What happens when Joshua Bell jams on a $2 million Stradivarius during rush hour in a D.C. metro station?
Evidence of seizures and opaque transactions during the Nazi era are scattered in a sea of archival records in the United States and Europe. From the ghetto in Lodz, Poland, where approximately 200,000 Jews were sent during the Holocaust, comes the account of a decree from the authorities that ordered the surrender of all musical instruments.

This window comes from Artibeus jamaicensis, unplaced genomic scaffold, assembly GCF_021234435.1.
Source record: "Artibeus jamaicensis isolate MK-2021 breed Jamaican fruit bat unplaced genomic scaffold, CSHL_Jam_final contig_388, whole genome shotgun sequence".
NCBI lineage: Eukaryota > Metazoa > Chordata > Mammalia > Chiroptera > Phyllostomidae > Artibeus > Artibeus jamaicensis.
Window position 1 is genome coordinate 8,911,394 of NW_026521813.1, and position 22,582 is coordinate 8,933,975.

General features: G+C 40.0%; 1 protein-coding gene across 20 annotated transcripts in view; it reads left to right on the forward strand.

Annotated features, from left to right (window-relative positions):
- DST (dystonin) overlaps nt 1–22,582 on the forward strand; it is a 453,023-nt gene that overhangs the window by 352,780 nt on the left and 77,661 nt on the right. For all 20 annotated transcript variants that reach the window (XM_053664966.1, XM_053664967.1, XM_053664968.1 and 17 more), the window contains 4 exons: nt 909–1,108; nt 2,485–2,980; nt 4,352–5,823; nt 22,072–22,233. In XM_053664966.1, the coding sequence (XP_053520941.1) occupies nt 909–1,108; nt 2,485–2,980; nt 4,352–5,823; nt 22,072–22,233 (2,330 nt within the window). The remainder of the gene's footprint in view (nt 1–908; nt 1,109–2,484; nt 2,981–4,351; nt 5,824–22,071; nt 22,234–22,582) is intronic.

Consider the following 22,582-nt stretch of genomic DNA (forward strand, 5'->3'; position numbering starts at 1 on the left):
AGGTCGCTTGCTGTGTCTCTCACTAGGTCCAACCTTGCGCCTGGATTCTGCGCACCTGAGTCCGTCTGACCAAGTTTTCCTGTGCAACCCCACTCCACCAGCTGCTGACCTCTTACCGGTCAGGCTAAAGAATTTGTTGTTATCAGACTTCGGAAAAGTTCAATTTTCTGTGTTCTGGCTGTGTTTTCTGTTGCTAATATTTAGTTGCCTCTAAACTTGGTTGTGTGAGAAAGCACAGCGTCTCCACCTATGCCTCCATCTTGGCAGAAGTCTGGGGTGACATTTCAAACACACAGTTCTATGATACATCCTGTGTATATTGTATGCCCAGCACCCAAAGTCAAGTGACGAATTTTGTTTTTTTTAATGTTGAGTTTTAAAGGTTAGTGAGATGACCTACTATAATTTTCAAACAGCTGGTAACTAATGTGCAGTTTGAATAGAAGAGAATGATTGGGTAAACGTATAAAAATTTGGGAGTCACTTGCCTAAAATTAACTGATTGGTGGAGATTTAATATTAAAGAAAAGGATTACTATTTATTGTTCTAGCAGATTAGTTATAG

“Beethoven, Mozart, Chopin, Schumann, will fall silent in the ghetto forever,” a captive resident wrote in 1944. “The street will notice nothing, harsh life will go on; and to the torments of hunger and cold will be added the unappeased craving for music.”